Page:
When ask whether he or his colleague Aleem Dar will feature in the tournament, Pakistan umpire Asad Rauf was quoted as saying that "we have not been invited and I don't think either of us will figure".   Dar is currently officiating in the Test series between Sri Lanka and Australia, the last game of which is due to end just two days before the CL event is due to start.  Both Pakistani umpires and their families are said to be then scheduled to travel to Mecca in Saudi Arabia for the Haj pilgrimage for twenty-five days.


The other Asian EUP member, Kumar Dharmasena from Sri Lanka, is also uncertain about his CL participation.  "I was asked to inform about my availability for the Champions League [but I am still undecided and will inform organisers only after checking my international schedule", but the 'Mirror' says that "most probably" he may not opt to take part.


The Champions League tournament involves club teams from Australia, England, India, New Zealand, South Africa, Sri Lanka and the West Indies. Dharmasena took part in the inaugural series in India in 2009, and Dar and Rauf in South Africa in 2010, Dar standing in last year's final with Rudi Koertzen of South Africa. 

Wednesday, 7 September 2011 






Steve Carter, the managing director of the company that provides 'Hawk-Eye' ball-tracking technology, says that a system fault led to Australian batsman Phil Hughe's LBW dismissal in the opening Test match against Sri Lanka in Galle last week.  Senior international umpires referred Hughes' dismissal to the International Cricket Council (ICC), raising questions about both the accuracy of ball tracking technology and system inconsistencies from series to series (E-News 824-4029, 3 September 2011).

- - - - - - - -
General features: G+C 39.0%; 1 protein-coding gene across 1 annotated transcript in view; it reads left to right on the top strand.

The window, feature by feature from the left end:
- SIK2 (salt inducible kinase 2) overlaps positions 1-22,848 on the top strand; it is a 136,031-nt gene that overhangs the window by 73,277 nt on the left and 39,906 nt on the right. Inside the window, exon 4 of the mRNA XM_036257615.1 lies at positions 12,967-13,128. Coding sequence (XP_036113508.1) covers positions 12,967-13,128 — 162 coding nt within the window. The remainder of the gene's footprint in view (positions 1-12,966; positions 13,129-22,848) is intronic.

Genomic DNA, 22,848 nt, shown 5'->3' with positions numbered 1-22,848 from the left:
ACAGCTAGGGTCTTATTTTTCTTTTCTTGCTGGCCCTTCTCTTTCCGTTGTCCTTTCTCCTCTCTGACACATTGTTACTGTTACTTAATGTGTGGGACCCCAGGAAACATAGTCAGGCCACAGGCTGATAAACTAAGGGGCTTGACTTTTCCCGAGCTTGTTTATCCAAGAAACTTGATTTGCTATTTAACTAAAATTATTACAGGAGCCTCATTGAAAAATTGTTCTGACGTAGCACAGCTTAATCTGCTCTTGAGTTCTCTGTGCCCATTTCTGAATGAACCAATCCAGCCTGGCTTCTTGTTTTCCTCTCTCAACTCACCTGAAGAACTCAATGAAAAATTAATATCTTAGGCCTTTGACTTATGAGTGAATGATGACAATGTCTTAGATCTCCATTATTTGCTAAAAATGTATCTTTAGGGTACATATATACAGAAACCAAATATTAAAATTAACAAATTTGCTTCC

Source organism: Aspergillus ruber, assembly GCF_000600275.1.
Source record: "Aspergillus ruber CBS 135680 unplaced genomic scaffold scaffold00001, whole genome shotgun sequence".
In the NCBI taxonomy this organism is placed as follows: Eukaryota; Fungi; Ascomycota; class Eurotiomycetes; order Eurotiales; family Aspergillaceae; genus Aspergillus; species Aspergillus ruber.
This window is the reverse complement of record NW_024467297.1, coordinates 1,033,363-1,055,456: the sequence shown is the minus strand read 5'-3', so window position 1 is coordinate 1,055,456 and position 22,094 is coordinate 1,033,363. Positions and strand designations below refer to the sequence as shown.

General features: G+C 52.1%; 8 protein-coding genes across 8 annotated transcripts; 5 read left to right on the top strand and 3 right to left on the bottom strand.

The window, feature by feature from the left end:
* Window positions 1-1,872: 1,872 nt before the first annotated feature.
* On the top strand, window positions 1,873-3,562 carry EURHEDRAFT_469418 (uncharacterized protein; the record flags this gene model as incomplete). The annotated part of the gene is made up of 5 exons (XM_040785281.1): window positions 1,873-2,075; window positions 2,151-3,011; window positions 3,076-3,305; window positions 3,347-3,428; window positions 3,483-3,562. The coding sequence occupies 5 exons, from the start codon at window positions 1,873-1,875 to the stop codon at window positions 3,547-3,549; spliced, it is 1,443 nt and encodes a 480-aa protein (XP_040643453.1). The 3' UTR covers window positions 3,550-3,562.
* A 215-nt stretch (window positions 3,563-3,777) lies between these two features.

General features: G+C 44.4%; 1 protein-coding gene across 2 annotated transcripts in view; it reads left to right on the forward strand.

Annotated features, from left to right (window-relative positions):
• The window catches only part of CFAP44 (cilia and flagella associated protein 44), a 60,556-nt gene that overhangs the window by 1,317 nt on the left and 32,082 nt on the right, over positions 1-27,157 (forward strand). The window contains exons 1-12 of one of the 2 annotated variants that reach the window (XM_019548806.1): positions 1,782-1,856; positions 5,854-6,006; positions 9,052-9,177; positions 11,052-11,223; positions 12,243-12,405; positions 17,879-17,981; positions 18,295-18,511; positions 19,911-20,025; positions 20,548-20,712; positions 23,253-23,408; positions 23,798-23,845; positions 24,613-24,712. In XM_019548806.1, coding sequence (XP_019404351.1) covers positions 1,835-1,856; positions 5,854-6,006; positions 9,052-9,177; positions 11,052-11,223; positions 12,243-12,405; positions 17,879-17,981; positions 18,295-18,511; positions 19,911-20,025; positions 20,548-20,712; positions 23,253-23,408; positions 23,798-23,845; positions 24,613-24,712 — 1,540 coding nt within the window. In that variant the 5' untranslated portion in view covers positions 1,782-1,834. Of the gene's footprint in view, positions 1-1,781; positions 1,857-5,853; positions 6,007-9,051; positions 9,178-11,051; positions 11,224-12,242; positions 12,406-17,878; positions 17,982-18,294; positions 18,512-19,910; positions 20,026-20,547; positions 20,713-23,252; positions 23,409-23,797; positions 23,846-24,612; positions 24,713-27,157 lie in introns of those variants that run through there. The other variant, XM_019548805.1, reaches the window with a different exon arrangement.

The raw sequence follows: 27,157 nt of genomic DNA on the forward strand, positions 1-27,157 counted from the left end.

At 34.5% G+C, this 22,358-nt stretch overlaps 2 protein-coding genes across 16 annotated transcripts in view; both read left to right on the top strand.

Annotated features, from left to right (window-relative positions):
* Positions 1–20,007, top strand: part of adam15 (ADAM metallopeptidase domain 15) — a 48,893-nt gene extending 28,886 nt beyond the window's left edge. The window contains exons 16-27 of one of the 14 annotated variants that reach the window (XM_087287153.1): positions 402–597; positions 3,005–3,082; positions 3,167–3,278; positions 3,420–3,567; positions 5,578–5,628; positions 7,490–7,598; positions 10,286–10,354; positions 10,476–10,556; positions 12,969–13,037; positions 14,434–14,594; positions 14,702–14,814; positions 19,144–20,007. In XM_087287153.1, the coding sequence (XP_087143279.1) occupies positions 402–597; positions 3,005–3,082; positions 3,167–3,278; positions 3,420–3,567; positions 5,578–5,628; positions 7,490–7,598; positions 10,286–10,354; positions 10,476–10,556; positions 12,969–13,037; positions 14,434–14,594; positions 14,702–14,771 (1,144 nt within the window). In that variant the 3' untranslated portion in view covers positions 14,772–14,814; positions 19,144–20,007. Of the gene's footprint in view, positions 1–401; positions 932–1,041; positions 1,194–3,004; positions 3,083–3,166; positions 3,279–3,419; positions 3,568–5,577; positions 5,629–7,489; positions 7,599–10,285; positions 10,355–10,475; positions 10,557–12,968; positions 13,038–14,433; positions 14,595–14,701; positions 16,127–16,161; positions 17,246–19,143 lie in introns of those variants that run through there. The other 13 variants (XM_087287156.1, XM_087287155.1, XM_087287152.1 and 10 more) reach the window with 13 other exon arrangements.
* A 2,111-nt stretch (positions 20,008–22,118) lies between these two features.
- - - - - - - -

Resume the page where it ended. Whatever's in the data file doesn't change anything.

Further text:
Hughes, who was attempting to sweep, was given out to a ball that spun appreciably from around middle stump towards off, but the 'Hawk-Eye' predicted path had the ball going straight on with the angle from round the wicket to strike leg stump.  Given out by English umpire Richard Kettleborough, Hughes asked for a review of the decision but was sent on his way after Kettleborough consulted with third umpire Tony Hill of New Zealand.  Hill could not over turn the standing umpire’s decision and the left-hander had to walk back to the pavilion.


Carter says "several factors", particularly that only forty centimetres of ball travel was involved, produced the error but claimed that it was a "one-off wrong decision" and that because of the small distance from pitching to interception there was "a tracking mistake".  "The ICC was provided with the details immediately after the match finished to make them aware [of the background]", he says.  "We should have done better, lessons have been learnt from the situation and the probability of it happening again in the future is greatly reduced", says Carter.


The 'Hawk Eye' chief defended his company's system, emphasising that the "technology has been beneficial tool for the sport as it has assisted the players and umpires since its invention".  On Monday, after the latest round of controversy, the ICC's David Richardson, who has overall operational responsibility for the Umpire Decision Review System (UDRS), again emphasised the improvement in the accuracy of decision making that has been brought about by technology such as 'Hawk Eye' (E-News 825-4032, 6 September 2011).